Karen Khachanov begins his Paris Masters title defence on Tuesday when he takes on Germany’s Jan-Lennard Struff in the second round.
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A year ago, Khachanov produced arguably the finest week of his career to win the Paris Masters title, beating four top-ten players, including world No. 1, Novak Djokovic to claim his maiden Masters 1000 crown.
That Paris title capped a very good 2018, which also yielded titles in Marseille and Moscow, and a year-end ranking of No. 11. While Khachanov has gone on to break into the top-ten in 2019, he has generally had a disappointing season, as reflected by his very ordinary 27-25 win-loss record. (He was 44-22 in 2018). A poor start to the 2019 season featured eight opening round exits in his first ten tournaments, and while the results got better after that, he’s never truly found his best form on a consistent basis.
Another pointer to the sort of year he’s had is his position in the ATP’s Race to London- he’s currently ranked 16th, leaving him with almost no chance of qualifying for the Nitto ATP Finals. To earn a very unlikely debut appearance in London, Khachanov needs to retain his Paris Masters title, and hope for a big helping hand from everyone else around him.
The 23-year-old is yet to lift a title since winning this tournament last year, with his best efforts in 2019 being semi-finals in Montreal and Beijing, and quarter finals at Indian Wells, Roland Garros, Halle, Moscow, and most recently in Beijing. Khachanov broke into the top ten after reaching his maiden Grand Slam quarter final at Roland Garros, and he has maintained that top-ten status since then, peaking at No. 8 in the world.
That status will come under heavy scrutiny this week in Paris as he defends the 1000 points he got from his title-run last year, and he faces a tricky start on Tuesday when he confronts big-hitting German, Struff.
Struff got through a tough first round on Monday, battling back from a set down to defeat Yoshihito Nishioka 4-6 7-5 6-2. The German was slow off the blocks, dropping his serve twice en route losing the opening set, but he subsequently tidied up his serving, firing 17 of his 20 aces in the second and third sets, saving all four break points he faced across those sets.
Struff has put together his best season, crossing 30 tour-level wins for the first time in his career, (33-26), and breaking into the ATP’s top-40 in the process. Currently ranked 36th in the world, the 29-year-old has been as high as 33rd, following a year when he’s made semi-finals in Auckland and Stuttgart, quarter finals in Barcelona and Basel, and marquee fourth round appearances at Indian Wells and Roland Garros- the furthest he’s gone at Masters 1000 and Grand Slam levels respectively.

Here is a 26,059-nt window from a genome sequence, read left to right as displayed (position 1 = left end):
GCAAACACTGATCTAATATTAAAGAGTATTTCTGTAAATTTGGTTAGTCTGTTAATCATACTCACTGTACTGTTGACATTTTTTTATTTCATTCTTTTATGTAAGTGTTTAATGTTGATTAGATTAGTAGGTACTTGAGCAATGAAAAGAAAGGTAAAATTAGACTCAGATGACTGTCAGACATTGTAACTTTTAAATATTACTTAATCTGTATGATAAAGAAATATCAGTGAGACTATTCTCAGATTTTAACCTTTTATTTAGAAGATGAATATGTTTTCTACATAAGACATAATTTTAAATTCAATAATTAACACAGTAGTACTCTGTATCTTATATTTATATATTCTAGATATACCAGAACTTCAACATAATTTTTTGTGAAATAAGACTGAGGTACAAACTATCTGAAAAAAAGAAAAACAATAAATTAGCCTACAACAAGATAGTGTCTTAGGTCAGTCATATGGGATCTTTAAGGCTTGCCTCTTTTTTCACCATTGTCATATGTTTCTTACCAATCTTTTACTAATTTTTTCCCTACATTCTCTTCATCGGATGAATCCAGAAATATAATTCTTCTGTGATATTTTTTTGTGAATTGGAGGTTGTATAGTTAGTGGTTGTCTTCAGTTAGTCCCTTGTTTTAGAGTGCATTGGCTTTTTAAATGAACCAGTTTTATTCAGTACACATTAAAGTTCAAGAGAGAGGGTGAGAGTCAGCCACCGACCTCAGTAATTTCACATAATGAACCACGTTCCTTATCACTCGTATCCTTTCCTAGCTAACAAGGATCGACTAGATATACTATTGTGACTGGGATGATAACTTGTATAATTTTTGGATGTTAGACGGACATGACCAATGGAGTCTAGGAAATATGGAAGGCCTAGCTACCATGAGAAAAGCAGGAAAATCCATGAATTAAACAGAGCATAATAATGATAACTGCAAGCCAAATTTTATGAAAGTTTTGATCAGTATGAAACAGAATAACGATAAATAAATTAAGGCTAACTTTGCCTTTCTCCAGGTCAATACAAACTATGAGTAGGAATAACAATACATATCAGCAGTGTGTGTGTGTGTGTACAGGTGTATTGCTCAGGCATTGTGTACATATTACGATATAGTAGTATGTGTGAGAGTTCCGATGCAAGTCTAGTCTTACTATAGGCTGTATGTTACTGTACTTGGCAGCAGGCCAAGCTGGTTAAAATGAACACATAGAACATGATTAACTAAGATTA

The German did his best work in the first half of the year, but he has been off the boil for most of the second half. Before last week’s quarter final in Basel, he had not been to the last eight of any tournament since June, and had won just two of his previous eight matches. He regained some semblance of form in Basel, beating Miomir Kecmanovic and Henri Laaksonen before falling to Alex De Minaur in the last eight. Can he build on that improvement in Paris and close his season with a strong week at the Masters 1000 meet? This is only his third main draw appearance at the Paris Masters, with his best effort being a third-round run on debut in 2016, when he famously beat Stan Wawrinka for his first top-ten win. He has gone on to register five more top-ten wins, four of them in 2019.
Struff lost a tight three-setter to Khachanov in their only previous tour-level meeting in Halle earlier this year, and I expect him to run the Russian very close yet again on Tuesday. It’s a straight-forward big-hitting contest, and whoever can impose himself on the other, without making too many errors will likely come out on top.
Will a return to the Paris Masters inspire Khachanov to produce the sort of form that propelled him to the title last year? Or will he succumb to the pressure of having to defend all of those points from 12 months ago?
Karen Khachanov vs Jan-Lennard Struff is live from Paris on Tuesday, 29 October from 12:30pm local time/ 11:30am GMT